This sounds like mumbo that some folks believe and I have found zero evidence for support, both research and the aquarium settings with a control reference tank.

None.

You need to the control tank to see. No control, no test.
It's that simple, there has to be verification.

Quote:
In this case, changing and monitoring one variable at a time may never lead you to the result you want. Ie if your N and P ratio is put of whack and you are just adding Mg, you could get your Ca:Mg ratio inline, but becuase your N:P ratio is still of whack, your GDA does not go away. You declare your Mg theory debunked and go on to test N:P and your Ca:Mg drifts back to out of whack. You get your N:P ratio right, but stil GDA becuase you're no longer considering Ca:Mg.
Could be, but how do you plan to show this and back it up for each and every case?

I've gone all over the board with Ca/Mg and with NP ratios.

Mostly to illustrate that they are meaningless
Liebig showed this as well. I'm not going against that.

I just suspected Mg since it's one of those more forgetful neglected nutrients/folks rarely test etc, make assumptions about.

Quote:
More complicated still would be some combination of absolute minimum level and ratio (ie Ca:Mg must be no more than 3:1, N:P ratio at least 10:1, Ca no higher than 40ppm, and P no higher than .25 ppm in order to prevent GDA bloom, for example).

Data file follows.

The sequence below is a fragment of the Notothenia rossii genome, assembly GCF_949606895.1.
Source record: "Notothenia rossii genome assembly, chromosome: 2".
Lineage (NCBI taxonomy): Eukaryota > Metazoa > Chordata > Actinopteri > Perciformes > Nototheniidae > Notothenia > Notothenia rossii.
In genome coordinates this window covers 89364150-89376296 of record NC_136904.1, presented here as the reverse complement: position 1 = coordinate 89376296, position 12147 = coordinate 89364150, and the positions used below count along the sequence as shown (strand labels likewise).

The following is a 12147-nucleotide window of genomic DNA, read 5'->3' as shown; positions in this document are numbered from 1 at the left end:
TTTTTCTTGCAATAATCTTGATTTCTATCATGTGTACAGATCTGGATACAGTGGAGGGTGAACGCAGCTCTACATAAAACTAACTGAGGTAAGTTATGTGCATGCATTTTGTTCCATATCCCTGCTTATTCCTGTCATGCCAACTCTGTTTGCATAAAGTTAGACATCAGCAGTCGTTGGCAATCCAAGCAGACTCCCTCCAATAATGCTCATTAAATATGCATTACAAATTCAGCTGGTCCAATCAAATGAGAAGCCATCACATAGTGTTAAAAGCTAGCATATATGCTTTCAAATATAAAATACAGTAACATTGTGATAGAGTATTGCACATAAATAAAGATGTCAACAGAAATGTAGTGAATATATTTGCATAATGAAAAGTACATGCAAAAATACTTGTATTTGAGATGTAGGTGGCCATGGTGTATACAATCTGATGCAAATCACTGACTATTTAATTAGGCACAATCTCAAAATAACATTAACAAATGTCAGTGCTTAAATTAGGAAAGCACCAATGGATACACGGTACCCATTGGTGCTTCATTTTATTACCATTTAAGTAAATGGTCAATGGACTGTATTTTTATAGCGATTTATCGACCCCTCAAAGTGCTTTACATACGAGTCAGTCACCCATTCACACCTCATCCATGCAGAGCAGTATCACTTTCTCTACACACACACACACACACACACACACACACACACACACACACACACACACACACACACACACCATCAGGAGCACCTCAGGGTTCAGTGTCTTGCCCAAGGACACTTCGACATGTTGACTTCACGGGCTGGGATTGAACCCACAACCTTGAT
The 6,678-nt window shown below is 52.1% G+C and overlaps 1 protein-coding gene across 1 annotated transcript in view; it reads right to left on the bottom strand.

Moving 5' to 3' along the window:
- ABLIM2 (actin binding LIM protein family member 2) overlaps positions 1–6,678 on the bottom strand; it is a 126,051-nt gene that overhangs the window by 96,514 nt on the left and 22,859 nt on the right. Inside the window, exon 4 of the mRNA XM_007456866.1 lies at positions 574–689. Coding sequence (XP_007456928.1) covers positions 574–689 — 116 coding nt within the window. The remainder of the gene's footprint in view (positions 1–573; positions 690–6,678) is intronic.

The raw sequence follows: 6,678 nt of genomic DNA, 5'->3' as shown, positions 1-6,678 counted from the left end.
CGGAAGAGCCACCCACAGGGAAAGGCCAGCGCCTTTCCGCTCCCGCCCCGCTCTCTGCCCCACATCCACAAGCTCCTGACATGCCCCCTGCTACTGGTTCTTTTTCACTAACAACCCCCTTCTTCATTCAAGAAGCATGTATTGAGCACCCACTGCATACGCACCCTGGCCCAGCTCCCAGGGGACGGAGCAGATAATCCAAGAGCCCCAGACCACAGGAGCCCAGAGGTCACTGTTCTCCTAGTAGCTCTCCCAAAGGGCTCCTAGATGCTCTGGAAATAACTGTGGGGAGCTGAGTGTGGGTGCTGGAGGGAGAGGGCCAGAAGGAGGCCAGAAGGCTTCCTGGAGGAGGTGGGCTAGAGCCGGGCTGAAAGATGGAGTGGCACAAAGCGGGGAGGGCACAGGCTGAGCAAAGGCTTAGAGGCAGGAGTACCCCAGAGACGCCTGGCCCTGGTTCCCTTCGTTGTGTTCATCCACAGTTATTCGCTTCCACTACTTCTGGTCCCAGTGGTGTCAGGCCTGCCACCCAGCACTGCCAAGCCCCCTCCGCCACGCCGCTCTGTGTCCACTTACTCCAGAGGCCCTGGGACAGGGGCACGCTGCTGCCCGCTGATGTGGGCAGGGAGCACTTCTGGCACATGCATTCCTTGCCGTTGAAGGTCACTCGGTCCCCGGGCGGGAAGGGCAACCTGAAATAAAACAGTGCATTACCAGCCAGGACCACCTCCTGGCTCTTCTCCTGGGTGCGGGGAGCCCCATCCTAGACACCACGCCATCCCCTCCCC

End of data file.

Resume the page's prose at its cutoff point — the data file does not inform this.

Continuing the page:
My Ca was 80ppm and my PO4 was 20X this, no issues.
Inoculated many times.
No GDA.

Likewise, I had 12ppm Ca and PO4 at 6=9ppm and no GDA.
Ratios?
How about 1:1 ratio for Ca:Mg?
Nothing
How about 20:1 Ca:Mg?
Nothing

I did not try limiting Mg strongly over time.

This stuff might take 8 weeks........or maybe only a few days to germinate.
It might be more with light and CO2.........

I do not believe the ratio baloney, I just have never found a hill of beans worth of evidence for support.

Light/CO2, definitely.
Limitation, certainly.........

Ratios?
Possible sure, evidence or test? None yet.

[quote]
Solution is to change and track multiple parameters through multiple ranges and see when you get GDA (maybe more even than just Ca, Mg, P, and N - I suggest these only because the MCI author proposed them based on his experience and they are the two i monitored and changed to eleviate my problem - could be more involved and i just got lucky). I suggest the reason we've not as a hobby solved this one while other algaes are more easily controlled is exactly becuase of some kind of complex relationship between the parameters that cause it.
[quote]

That guy is nut.
Have you seen his tanks? Ratty AND High light.
CO2?

There's no controls.

Quote:
Aside from somone taking a few weeks, and tracking all parameters through all ranges in a few quarantine tanks, we'll probably need to keep tinkering and collectively building a model. But one paramater at a time may not be the answer and focusing on strong plant growth as opposed to algae inhibition will only miss the mark.
It's worked a lot better than the other methods with multiple parameters.

Stepwise, careful progressions have led to a better understanding for BBA, BGA, GSA, Staghorn and others. Name one multiple that's done us any good?

I do not argue they do not exist, but rather, argue we should look at the assumptions more and see if we cannot first rule out the simple easy low picked fruit. Only then, consider more complex stuff.